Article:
Friday, May 9, 2014


by Cheryl Strayed

I love to walk. I try to walk at least 45 minutes every morning. But this is just walking around. It's not going anywhere. It's walking to wake up, get some movement on and have some quiet thinking time. Making a hike is another thing altogether. 

There is no going home at day's end on a hike. There is only more walking. There is sleeping, washing and cooking outdoors. There is only the place you came from, the place you are in and the place you will be in next. Even if that place is just the next step. Taking a long hike can be catalyst of change. It's about growth, confronting pain and fears, learning self-sufficiency, and learning persistence. 

Many years ago, some friends and I hiked a few days on the AT in the Shenandoah National Park in VA. It was only a few days, but I've always wanted to do more. I'm pretty out of shape now, even with my daily walk (no pack and usually pretty flat terrain), but I'm only 55. I'm sure there are plenty of folks out there my age doing long hikes.

Instead of hiking, I'm dreaming about hiking. I'm arm-chair hiking. As in, reading about other people who have done big hikes. A friend, in fact, is just about to start the trek to Santiago de Compostela. I read a book about that trail, too. I'm so jealous! So, instead of actually starting a hike, I read this book, Wild, about a woman who walked part of the Pacific Crest Trail.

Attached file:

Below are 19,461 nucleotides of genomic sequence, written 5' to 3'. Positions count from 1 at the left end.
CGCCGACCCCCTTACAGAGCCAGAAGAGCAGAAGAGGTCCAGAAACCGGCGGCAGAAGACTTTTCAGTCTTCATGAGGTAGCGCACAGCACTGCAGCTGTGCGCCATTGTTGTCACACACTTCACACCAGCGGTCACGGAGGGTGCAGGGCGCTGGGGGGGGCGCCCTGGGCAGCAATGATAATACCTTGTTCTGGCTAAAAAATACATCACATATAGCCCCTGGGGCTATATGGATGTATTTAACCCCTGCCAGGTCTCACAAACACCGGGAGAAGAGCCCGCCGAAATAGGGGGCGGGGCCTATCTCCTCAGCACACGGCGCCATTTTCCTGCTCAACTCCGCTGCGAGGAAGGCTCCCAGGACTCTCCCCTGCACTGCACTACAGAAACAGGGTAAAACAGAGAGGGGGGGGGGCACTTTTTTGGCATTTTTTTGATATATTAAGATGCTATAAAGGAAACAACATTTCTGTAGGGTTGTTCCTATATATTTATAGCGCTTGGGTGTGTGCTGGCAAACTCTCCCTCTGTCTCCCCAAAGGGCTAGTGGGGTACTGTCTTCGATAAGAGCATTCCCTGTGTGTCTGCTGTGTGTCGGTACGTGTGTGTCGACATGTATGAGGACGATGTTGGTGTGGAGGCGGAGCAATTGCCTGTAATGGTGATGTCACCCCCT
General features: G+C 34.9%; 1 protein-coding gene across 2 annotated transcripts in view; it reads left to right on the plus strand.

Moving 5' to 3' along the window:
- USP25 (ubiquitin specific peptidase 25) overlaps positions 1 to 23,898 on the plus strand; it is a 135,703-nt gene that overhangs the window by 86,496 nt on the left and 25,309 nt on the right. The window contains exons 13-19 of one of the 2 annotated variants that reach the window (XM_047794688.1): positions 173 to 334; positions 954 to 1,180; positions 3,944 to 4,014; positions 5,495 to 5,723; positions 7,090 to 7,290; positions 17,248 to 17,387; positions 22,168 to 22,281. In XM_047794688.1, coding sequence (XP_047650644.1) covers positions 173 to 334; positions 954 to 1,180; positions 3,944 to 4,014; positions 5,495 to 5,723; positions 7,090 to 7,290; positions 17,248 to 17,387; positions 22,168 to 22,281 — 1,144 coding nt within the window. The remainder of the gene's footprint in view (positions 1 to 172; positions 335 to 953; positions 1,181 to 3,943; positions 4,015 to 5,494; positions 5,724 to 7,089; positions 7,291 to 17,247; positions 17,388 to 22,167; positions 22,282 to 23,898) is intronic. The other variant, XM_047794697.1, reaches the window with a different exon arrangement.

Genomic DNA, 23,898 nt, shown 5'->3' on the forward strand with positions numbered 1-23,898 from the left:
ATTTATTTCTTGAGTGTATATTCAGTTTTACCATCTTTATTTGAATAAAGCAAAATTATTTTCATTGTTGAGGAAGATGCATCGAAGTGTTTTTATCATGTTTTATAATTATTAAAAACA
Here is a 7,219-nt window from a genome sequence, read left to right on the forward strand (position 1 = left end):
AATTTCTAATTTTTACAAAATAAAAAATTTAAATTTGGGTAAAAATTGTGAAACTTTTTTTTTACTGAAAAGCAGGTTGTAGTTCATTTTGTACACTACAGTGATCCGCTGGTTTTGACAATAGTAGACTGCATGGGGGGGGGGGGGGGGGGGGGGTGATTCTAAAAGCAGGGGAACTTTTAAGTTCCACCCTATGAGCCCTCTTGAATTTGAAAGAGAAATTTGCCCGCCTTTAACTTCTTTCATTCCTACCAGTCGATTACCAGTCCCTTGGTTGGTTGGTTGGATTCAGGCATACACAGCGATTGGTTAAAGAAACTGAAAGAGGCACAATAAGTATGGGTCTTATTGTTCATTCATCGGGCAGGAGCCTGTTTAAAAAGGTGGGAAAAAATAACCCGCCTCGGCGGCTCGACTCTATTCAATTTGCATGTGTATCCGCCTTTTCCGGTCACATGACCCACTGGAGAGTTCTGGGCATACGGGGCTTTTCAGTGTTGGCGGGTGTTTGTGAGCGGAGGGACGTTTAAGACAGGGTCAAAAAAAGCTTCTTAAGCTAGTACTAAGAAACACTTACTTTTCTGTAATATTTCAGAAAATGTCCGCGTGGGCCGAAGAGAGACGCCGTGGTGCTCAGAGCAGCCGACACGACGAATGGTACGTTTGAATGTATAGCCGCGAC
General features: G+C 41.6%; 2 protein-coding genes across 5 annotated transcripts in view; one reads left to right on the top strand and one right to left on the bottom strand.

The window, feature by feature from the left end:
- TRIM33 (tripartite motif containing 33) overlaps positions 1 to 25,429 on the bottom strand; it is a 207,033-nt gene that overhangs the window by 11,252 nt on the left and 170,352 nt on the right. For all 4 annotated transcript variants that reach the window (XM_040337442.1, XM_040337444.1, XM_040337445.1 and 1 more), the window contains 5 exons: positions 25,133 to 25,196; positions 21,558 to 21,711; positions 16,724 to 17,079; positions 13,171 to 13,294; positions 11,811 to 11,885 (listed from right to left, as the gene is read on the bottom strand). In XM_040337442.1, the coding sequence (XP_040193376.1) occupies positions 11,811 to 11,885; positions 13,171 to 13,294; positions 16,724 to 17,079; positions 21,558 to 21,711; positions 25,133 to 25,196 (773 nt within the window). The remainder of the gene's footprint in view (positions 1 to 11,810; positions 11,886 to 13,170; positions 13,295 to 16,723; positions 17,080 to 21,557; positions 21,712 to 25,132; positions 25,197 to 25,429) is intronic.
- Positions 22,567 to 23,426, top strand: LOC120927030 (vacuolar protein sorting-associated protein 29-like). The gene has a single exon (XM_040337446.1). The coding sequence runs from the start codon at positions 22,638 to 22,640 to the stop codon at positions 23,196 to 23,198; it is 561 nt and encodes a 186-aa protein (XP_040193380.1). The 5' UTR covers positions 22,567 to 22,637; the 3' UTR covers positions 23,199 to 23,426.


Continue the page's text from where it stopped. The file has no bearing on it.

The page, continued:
The author had messed up her life a bit. She needed to dry out; literally, from some heroin. She was outdoorsy, had nothing else pressing to do, so decided to jump on this hike as an attempt at, well, not salvation, but salvage. In fitting dramatic style, she hadn't done all her homework to get prepared, so there are some painful lessons, such as not actually packing her supplies in her backpack until the very last minute, then realizing it was way too heavy.

Cheryl embarked on this hike as a way of dealing with the grief of losing her mother. She spent a few years directionless and self-destructive because she didn't deal well with her mother's death. Initially, I wasn't very charitable concerning her grief for her Mom. I wanted her to grow up and move on. Most of us love our mothers and some we miss more than others, but really, heroin!? 

Then I began to listen and try to understand the depth of the dependence Cheryl had for her mother. I lost my mother when I was in my fifties, with my own children grown. She lost hers in her early twenties when she hadn't yet made the separation into adulthood. Age and level of independence has a lot to do with our readiness to deal with the death of a parent, so I became less critical as I continued to read Wild. She needed this hike and the hike worked it's magical therapy on her.

None of the mother issues have much to do with trail hiking for most of us, but I think everyone who sets out of a journey on a trail for months with only a backpack (and re-supply boxes) is in some ways trying to heal from something or trying to put their lives in order for the next challenge. It was an enjoyable book on the whole. I may read some more about through hiking, and someday I may get off my butt and do some.